Pods and Bombs are the other main way to attack your opponent. To be honest, they aren't of much use, and hardly get used, but are also very creative in their design. Pods are usually homing, and mostly there to cut off the paths of your opponents, while you need to aim where you would like your bombs to go. Pods tend to vanish before they make it to the opponent, and bombs are so easy to dodge they are rarely worth using. You can also customize the legs of your Robo, giving it a slight boost, such as running faster or turning sharper. Legs don't make as much different as the guns, and aren't nearly as creative in their design choices.


For a game that focuses on the Robo battles as heavily as Custom Robo does, you'd be surprised to know that it features a pretty unique and interesting story. The game begins with you attempting to become a commander, someone who battles with Robos, by joining up with a group called the Steel Hearts. For most of the game, you end up going from place to place, battling as you go until the conclusion, which in itself may not seem great, but works pretty well, and makes certain you know what is going on. The dialogue is well written, and got the occasional chuckle, and it better be because it doesn't let up. There is no voice acting, so be prepared to read quite a bit if you wish to get through it. There are also quite a few plot twists that should keep you interested right up until the conclusion.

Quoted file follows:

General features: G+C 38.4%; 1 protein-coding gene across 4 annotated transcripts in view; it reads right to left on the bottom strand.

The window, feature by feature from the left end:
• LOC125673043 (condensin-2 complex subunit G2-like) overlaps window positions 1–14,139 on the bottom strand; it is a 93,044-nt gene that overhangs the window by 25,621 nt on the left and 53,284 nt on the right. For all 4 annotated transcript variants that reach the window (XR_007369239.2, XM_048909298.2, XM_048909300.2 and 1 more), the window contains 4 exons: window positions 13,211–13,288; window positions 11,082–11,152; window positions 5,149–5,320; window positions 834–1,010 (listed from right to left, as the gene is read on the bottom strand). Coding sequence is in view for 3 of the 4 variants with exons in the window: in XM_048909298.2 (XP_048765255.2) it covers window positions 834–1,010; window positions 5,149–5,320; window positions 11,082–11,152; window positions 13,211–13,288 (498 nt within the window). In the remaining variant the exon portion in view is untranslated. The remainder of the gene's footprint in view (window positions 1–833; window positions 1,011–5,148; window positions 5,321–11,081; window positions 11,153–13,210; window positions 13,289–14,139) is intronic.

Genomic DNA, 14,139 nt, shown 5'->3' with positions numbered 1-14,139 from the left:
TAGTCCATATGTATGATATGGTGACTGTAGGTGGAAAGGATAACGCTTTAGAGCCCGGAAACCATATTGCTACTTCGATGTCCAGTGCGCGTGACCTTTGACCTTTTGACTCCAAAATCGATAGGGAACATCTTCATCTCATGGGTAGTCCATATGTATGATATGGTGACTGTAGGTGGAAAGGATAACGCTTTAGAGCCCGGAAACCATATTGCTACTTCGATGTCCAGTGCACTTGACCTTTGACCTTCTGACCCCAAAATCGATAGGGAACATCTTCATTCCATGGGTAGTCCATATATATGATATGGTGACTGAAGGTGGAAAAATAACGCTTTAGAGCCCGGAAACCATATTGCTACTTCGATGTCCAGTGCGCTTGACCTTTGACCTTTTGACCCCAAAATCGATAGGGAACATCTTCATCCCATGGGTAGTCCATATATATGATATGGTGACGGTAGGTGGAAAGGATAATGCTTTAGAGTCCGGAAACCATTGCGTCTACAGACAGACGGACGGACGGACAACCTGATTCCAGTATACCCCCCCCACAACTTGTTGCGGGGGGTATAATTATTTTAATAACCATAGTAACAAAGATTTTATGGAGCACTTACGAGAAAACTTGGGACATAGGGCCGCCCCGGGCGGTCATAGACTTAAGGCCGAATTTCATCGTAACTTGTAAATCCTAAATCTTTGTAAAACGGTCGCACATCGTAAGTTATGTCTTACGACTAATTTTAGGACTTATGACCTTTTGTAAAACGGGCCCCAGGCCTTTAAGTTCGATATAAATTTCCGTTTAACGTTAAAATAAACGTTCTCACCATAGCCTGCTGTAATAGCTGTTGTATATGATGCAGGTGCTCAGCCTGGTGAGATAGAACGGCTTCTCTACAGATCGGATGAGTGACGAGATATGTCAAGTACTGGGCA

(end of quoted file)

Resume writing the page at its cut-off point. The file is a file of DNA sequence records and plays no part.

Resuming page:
Without any voice acting, there had better be some really catchy music to make up for it. Honestly, there isn't. The only track I can vaguely remember right after playing it was the music played while in the Steel Hearts headquarters, and that is only because you are in there for a fairly lengthy portion of the game. The tracks do add to the intensity of the battles, but are quickly forgotten afterwards.